By 2015, according to the American Association of Medical Colleges, the U.S. health care system will be short approximately 30,000 primary care doctors. Yet, everything we read says that primary care physicians are the linchpins of the new (really rediscovered) coordinated care models being talked about by health care policy cognoscenti. What gives?
Since the mid-1990s the number of medical students pursuing a career in primary care has been on a steady, sinking decline, a trend likely fueled by the realization that the traditional Marcus Welby-style primary care practice doesn’t pay the bills. Throw in hefty malpractice insurance fees and the average overhead often hits 60 percent. There’s also the question of boredom and prestige. In medical school, future physicians are exposed to a breadth of compelling cases; in primary care, they’re asked to refer the majority of those away. And if you are interested in interesting procedures, medicine has clearly evolved to favor specialists.
And about the pay disparity— it is stark. Most residents looking at a career in primary care can expect to earn about $29.58 an hour. This, compared to $74.45 per hour as a specialist (by retirement, specialists will have earned about $3.5 million more). The main reason is that the options for reimbursement in traditional primary care practice are limited. Much of what PCPs do is cognitive work–checkups, simple diagnoses, referrals–and that just doesn’t pay as well. As for the, reimbursable procedures that PCPs are able to perform, they’re few, but of a wide variety; getting such a breadth of claims paid is often a job in itself.
So here’s something surprising: In 2010 and 2011 the number of primary care residency matches increased by ten percent per year. For 2012, those gains were at least maintained, when National Resident Matching Program last week reported a one percent rise in such matches.
Two factors may be accounting for this welcome change of tide. First, there’s accountable care. Within this premise of having one group–a accountable health care provider network–hold all the risk and be paid on quality measures and outcomes, primary care physicians can be even more effective quarterbacks, coordinating care for a team of specialists. Even more targeted are patient-centered medical homes, currently being tested within a number of ACOs. Here, PCPs are available for consultation, and for mapping out care, which is then put into action by a staff of physician extenders.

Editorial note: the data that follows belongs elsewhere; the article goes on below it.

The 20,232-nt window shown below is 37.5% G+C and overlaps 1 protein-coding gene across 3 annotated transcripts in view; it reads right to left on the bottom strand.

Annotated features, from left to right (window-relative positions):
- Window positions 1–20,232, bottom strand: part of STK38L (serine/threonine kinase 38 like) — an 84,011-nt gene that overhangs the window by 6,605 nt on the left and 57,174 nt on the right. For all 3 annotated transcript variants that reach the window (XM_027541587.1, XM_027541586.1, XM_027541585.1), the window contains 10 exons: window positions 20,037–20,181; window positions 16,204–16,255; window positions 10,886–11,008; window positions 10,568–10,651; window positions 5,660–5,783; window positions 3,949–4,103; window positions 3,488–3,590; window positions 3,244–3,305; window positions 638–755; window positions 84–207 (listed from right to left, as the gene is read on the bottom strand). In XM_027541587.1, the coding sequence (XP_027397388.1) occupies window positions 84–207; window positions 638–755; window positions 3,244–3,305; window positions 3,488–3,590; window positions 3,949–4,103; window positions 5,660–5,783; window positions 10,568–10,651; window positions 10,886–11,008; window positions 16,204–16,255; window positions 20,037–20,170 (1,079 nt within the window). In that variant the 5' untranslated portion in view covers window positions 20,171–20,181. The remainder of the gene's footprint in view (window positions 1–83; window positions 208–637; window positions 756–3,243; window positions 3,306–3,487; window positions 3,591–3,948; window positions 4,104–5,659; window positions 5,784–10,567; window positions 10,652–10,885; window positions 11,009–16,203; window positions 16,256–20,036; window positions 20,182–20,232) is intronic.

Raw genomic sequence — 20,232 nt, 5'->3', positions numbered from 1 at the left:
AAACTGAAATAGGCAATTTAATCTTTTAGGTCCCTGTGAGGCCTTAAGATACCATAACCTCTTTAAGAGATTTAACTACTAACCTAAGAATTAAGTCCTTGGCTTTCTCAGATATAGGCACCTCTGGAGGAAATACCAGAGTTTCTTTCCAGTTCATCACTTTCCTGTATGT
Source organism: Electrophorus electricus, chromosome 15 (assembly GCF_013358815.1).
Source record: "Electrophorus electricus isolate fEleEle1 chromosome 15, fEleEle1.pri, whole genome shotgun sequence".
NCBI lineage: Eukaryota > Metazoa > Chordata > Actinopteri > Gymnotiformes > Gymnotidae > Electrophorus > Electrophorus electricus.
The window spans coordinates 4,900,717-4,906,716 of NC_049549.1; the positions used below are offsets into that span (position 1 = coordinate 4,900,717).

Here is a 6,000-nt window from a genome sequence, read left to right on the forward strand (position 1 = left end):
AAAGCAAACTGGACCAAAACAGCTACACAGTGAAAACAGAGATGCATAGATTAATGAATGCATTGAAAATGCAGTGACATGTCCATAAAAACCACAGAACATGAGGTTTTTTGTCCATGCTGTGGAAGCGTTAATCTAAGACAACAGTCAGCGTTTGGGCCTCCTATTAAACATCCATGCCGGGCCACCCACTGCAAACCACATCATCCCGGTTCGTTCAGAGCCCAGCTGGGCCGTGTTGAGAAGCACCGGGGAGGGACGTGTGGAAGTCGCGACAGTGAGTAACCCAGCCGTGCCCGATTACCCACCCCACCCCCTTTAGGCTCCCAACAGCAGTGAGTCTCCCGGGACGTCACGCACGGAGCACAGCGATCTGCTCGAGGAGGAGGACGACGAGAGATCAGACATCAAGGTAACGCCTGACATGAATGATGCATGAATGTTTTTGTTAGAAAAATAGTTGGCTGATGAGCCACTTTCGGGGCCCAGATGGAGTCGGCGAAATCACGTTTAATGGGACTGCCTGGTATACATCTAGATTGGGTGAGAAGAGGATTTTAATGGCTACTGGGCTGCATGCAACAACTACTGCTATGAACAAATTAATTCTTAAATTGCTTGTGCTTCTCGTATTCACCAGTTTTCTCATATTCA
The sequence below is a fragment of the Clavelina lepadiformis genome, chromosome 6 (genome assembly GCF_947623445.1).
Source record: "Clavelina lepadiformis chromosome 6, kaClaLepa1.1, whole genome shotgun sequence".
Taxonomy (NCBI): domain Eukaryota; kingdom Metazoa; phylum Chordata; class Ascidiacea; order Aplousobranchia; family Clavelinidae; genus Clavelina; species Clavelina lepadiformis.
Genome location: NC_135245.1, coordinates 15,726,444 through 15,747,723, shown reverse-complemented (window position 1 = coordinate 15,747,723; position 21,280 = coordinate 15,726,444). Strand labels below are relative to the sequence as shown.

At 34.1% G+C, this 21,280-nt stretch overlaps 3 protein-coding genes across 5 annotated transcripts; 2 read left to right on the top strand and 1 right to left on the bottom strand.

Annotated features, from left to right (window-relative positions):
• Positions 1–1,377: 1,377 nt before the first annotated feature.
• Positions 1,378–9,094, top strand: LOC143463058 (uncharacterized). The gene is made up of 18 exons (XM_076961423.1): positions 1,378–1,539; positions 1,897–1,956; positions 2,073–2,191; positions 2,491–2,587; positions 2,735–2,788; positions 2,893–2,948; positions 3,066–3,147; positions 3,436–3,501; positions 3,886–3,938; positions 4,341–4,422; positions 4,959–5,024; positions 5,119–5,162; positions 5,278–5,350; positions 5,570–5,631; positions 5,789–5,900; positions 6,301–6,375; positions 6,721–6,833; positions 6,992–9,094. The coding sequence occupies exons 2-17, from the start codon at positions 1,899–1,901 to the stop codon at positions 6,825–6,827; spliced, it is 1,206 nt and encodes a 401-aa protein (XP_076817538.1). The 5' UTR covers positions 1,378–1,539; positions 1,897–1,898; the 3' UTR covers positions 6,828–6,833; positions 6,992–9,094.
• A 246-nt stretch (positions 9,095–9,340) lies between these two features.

The second development is the Direct Care (also referred to as Concierge) model, such as One Medical and MD VIP, which have become a viable economic model for PCPs who want to maintain a traditional primary care practice. While the exact structure of direct care practices can vary widely—whether insurance is accepted, or scope and kinds services a patient can expect, for example–they all rest on the idea that patients pay annual or retainer fees to their primary care physicians.
If these trends continue, the primary care doctors of the future will have to be experts at communication, system change and quality improvement. They will need to focus less on traditional hospital tasks like putting in a central line (already largely atrophied skills given the widespread use of hospitalists), and more on skills like promoting teamwork, being able to build consensus and persuasively articulating ideas. May will become experts in healthcare IT. What’s interesting is that already we’re seeing more young doctors and residents who possess these skills. We find them every day on Doximity, coordinating referrals and patient care—using a state of the art platform for communication. It is these physicians who will lead the charge of translating medicine into the digital age.
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